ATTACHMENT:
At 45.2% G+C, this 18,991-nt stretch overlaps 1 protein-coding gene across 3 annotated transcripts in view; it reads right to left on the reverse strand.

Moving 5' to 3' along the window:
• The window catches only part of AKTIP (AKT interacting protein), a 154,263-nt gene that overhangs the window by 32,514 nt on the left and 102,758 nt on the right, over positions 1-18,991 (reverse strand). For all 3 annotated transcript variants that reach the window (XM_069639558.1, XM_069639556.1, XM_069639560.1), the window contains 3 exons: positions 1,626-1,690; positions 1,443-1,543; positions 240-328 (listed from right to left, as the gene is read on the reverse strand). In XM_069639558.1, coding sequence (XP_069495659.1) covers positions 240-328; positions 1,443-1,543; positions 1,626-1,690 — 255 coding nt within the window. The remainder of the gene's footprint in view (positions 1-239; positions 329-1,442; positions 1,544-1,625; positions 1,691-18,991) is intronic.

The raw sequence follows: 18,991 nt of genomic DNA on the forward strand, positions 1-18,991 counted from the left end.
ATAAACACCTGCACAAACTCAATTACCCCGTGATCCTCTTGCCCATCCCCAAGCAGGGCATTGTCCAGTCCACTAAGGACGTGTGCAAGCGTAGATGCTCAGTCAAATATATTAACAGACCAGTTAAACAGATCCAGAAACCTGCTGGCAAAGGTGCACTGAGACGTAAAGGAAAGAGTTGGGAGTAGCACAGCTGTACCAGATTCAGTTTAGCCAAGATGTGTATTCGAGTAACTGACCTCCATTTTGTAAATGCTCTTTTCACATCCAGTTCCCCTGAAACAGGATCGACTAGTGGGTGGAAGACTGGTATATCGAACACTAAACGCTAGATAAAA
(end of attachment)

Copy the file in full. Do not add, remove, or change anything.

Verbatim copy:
At 45.2% G+C, this 18,991-nt stretch overlaps 1 protein-coding gene across 3 annotated transcripts in view; it reads right to left on the reverse strand.

Moving 5' to 3' along the window:
• The window catches only part of AKTIP (AKT interacting protein), a 154,263-nt gene that overhangs the window by 32,514 nt on the left and 102,758 nt on the right, over positions 1-18,991 (reverse strand). For all 3 annotated transcript variants that reach the window (XM_069639558.1, XM_069639556.1, XM_069639560.1), the window contains 3 exons: positions 1,626-1,690; positions 1,443-1,543; positions 240-328 (listed from right to left, as the gene is read on the reverse strand). In XM_069639558.1, coding sequence (XP_069495659.1) covers positions 240-328; positions 1,443-1,543; positions 1,626-1,690 — 255 coding nt within the window. The remainder of the gene's footprint in view (positions 1-239; positions 329-1,442; positions 1,544-1,625; positions 1,691-18,991) is intronic.

The raw sequence follows: 18,991 nt of genomic DNA on the forward strand, positions 1-18,991 counted from the left end.
ATAAACACCTGCACAAACTCAATTACCCCGTGATCCTCTTGCCCATCCCCAAGCAGGGCATTGTCCAGTCCACTAAGGACGTGTGCAAGCGTAGATGCTCAGTCAAATATATTAACAGACCAGTTAAACAGATCCAGAAACCTGCTGGCAAAGGTGCACTGAGACGTAAAGGAAAGAGTTGGGAGTAGCACAGCTGTACCAGATTCAGTTTAGCCAAGATGTGTATTCGAGTAACTGACCTCCATTTTGTAAATGCTCTTTTCACATCCAGTTCCCCTGAAACAGGATCGACTAGTGGGTGGAAGACTGGTATATCGAACACTAAACGCTAGATAAAA